After two extended deadlines, countless legal hurdles and a spate of criticism, the historic C$26 billion takeover of Shaw by Rogers has been cleared.
Industry Minister François-Philippe Champagne gave the final verdict today in a press conference in Ottawa, and announced a total of 21 legally binding conditions with Rogers and Vidéotron to ensure more competition in the telecommunications sector.
“The establishment of an effective national fourth player who can compete and drive down prices has been the goal of successive governments for decades. Today’s announcement allows for the establishment of that fourth national player for the first time in Canada’s history,” he said.
Some of the conditions include:
– The establishment of a Rogers’ headquarters and creation of 3000 new jobs in Western Canada, to be maintained for a minimum of 10 years.
– Rogers to invest C$5.5 billion to expand 5G coverage and additional network services
– Rogers to invest C$1 billion to connect rural, remote and Indigenous communities
– Ensure Freedom Mobile’s plans will be at least 20 per cent more affordable than the equivalent plans offered by incumbents in the British Columbia, Alberta and Ontario markets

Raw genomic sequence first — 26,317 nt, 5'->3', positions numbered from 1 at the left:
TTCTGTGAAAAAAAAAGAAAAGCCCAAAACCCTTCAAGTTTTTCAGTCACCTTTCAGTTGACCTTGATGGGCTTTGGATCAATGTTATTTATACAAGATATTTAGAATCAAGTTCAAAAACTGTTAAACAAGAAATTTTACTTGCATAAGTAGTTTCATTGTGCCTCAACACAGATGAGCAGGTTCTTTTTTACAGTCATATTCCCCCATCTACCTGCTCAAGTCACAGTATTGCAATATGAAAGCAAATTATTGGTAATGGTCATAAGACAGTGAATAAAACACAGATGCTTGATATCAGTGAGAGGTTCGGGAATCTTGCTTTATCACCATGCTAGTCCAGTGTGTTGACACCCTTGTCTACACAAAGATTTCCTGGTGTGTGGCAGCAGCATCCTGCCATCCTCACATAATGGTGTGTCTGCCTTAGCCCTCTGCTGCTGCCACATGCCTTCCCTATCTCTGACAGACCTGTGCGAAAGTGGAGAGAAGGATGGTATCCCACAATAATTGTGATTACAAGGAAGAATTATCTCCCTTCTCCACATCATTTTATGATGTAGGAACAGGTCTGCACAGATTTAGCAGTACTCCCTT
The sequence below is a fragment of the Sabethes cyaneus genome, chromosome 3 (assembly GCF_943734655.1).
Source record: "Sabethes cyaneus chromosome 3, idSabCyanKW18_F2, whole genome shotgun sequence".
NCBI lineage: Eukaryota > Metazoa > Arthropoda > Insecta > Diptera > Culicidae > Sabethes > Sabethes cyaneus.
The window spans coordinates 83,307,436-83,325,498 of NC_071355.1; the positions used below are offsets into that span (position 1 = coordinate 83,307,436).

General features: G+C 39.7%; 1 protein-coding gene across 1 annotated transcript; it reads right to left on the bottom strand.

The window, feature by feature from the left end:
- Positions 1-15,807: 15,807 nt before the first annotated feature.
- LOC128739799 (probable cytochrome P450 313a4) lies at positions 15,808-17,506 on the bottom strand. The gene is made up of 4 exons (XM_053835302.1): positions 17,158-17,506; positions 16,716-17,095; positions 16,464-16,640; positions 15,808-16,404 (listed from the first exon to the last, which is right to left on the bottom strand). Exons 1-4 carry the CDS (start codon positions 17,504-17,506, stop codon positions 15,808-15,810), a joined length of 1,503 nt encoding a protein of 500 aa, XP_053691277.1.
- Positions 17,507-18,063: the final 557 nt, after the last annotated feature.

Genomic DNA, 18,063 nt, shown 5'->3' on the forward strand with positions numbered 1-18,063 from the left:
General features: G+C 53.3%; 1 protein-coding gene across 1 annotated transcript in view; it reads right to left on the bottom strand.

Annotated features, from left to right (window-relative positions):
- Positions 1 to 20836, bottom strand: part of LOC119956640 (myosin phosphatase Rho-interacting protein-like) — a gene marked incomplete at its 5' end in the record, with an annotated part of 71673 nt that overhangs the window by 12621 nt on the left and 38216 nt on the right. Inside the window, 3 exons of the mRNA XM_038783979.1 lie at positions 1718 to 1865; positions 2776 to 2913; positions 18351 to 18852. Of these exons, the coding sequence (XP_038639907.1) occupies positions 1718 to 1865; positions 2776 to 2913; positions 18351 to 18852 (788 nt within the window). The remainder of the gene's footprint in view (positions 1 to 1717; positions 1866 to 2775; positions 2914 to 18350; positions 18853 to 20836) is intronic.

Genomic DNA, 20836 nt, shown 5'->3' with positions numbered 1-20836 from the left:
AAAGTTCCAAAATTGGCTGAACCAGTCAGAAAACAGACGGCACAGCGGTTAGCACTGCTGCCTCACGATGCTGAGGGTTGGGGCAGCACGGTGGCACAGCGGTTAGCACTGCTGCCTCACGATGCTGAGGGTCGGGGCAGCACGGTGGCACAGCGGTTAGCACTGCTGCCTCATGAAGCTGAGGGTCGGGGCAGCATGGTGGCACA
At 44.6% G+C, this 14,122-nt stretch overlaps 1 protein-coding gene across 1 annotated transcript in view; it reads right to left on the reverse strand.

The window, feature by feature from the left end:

– Freedom to invest more than $150 million to upgrade its infrastructure
Rogers and Vidéotron will pay financial damages of C$1 billion and $200 million, respectively, should either of them breach any of the commitments.
Champagne also announced a moratorium on large scale spectrum transfers and directed ISED to launch a comprehensive review of Canada’s spectrum transfer framework.
Rogers, Shaw and Quebecor announced in a joint statement that they have agreed to close the “pro-competitive transactions expeditiously” and to extend the closing of the merger to April 7, 2023.
The merger was initially announced in March 2021, but faced a number of roadblocks, notably from the Competition Bureau, over concerns of price increases of wireless services and lessened competition.
To allay these concerns, Shaw announced in August 2022 the C$2.85 billion sale of its wireless carrier company, Freedom Mobile, to Québecor’s subsidiary Vidéotron.
Unenthused, the competition watchdog took the merging parties to the Competition Tribunal and the Federal Court of Appeal but failed to block the merger, leaving the final verdict in Champagne’s hands.
As he contemplated the largest merger in Canadian telecommunications, the closing date for the transaction was deferred twice, costing Rogers millions of dollars to ensure financing remained in place even if the deadline was not met.
Updated 10AM-3/31/2023 – with Rogers, Shaw, Quebecor’s joint statement